From the words of Monk and Villnes, President Elect Barack Obamas mission can be represented as a Jazz metaphor as he tries to find a way to lead people to a way of expressing individual freedom while at the same time working within a team with others as they express their individual freedom, in a manner that will lead to the innovation we need to save our country and our world. Obama cannot successfully lead a world orchestra to play the same songs as written. He needs flexibility. OBAMA NEEDS JAZZ!
Photographed @ Ellicott Dredging

RAYMOND W. LUCAS

A Tribute to Keeping the Arts in Public Schools (& my band directors)


I took this Black & White photo series of my fellow, young High School musicians in 1973 at Frederick Douglass High School in Baltimore. (Clearly, the BEST Band in Town.) This was where I experienced that special moment of Dynamic Convergence bringing music and photography together in my life, not realizing the powerful impact this marriage would have on me. From 7:00 am to as late as 7:00 pm, we (today we would be known as Band Geeks,) were in school. There was no question as to where we could be found. If not in class, we were either in the band room with Concert Band playing Peter Mennins Canzona, or on the field playing Isaac Hayes Shaft, preparing for a parade or game, or playing a Reppard Stone or Wit Williams original song or arrangement for our Jazz Band. The collateral skills that students gain from exposure to The Arts in public schools, are vast. Skills that I developed through my Band experience included, but were not limited to:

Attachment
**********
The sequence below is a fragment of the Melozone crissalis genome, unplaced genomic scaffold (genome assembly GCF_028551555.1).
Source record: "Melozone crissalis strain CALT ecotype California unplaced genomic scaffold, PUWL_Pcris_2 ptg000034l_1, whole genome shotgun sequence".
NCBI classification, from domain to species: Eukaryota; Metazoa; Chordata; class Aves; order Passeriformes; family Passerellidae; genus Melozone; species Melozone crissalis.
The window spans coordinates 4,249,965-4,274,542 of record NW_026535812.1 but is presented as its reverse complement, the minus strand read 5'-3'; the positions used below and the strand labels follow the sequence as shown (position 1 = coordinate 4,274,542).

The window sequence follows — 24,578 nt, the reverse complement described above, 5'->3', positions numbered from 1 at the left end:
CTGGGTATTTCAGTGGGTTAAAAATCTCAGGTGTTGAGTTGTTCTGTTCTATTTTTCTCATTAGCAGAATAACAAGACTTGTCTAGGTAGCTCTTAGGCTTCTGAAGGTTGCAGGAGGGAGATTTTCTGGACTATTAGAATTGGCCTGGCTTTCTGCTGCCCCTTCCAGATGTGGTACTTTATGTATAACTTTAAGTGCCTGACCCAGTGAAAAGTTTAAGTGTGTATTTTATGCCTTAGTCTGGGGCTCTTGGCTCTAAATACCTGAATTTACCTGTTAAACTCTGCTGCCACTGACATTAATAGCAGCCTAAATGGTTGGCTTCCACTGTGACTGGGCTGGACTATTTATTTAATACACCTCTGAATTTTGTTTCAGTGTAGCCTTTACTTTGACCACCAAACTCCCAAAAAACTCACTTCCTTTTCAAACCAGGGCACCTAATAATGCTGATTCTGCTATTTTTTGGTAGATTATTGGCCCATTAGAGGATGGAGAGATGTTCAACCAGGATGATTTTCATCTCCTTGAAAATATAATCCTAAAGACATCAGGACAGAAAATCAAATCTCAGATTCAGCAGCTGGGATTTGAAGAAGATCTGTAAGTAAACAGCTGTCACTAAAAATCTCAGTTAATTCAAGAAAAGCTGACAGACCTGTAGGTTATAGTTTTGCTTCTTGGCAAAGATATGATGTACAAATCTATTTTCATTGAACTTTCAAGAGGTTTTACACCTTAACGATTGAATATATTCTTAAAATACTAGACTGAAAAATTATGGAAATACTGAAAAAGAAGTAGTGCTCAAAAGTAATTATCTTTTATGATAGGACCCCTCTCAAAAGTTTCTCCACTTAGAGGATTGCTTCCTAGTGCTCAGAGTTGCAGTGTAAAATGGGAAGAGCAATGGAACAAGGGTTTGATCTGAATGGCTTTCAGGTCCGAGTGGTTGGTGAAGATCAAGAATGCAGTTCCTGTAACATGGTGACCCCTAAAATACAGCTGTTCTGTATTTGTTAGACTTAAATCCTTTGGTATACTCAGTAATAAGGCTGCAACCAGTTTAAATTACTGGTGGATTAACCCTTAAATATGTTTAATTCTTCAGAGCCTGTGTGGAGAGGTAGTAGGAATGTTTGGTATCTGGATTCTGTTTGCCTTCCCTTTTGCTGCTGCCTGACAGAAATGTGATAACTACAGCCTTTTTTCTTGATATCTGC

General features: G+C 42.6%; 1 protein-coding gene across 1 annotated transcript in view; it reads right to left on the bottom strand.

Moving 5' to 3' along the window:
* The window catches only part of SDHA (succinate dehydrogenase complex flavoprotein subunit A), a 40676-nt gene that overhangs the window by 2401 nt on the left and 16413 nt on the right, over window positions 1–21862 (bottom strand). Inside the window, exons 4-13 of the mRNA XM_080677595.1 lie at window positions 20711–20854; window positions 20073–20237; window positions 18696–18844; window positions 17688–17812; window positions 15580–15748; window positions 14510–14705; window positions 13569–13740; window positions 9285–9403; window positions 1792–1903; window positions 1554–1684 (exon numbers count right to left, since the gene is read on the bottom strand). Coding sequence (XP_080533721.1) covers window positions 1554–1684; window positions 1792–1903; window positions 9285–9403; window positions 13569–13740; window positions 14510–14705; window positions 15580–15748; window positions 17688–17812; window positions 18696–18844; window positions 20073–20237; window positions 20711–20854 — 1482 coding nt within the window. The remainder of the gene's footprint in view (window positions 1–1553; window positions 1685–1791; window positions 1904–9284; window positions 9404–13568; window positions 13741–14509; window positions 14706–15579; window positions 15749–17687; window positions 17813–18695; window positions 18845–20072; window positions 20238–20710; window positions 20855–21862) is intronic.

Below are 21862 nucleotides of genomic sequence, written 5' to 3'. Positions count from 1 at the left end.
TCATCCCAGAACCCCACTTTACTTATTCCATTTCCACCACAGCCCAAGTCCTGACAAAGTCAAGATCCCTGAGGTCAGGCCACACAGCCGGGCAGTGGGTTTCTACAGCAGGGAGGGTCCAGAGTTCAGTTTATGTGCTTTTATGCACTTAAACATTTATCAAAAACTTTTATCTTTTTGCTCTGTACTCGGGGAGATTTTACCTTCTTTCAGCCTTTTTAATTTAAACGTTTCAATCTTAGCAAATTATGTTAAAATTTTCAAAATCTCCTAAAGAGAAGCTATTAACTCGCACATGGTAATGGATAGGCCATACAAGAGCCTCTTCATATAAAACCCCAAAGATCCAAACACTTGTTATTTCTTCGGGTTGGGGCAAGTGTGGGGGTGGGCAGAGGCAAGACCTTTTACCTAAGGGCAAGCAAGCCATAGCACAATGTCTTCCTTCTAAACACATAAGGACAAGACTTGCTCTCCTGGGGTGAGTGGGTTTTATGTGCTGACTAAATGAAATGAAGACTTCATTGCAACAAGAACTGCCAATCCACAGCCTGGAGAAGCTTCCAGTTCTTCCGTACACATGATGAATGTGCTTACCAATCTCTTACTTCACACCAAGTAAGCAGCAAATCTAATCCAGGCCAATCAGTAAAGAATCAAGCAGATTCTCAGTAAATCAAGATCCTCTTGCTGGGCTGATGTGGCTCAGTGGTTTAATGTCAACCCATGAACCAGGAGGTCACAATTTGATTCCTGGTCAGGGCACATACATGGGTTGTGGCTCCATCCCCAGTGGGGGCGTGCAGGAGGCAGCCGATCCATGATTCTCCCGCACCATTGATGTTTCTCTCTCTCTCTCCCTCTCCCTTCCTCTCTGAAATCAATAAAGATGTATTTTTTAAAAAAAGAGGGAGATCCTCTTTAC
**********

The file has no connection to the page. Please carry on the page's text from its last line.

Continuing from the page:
Me & Dr. Tom Delaine My HS Band Director

Listening Leadership Discipline Mathematics Teamwork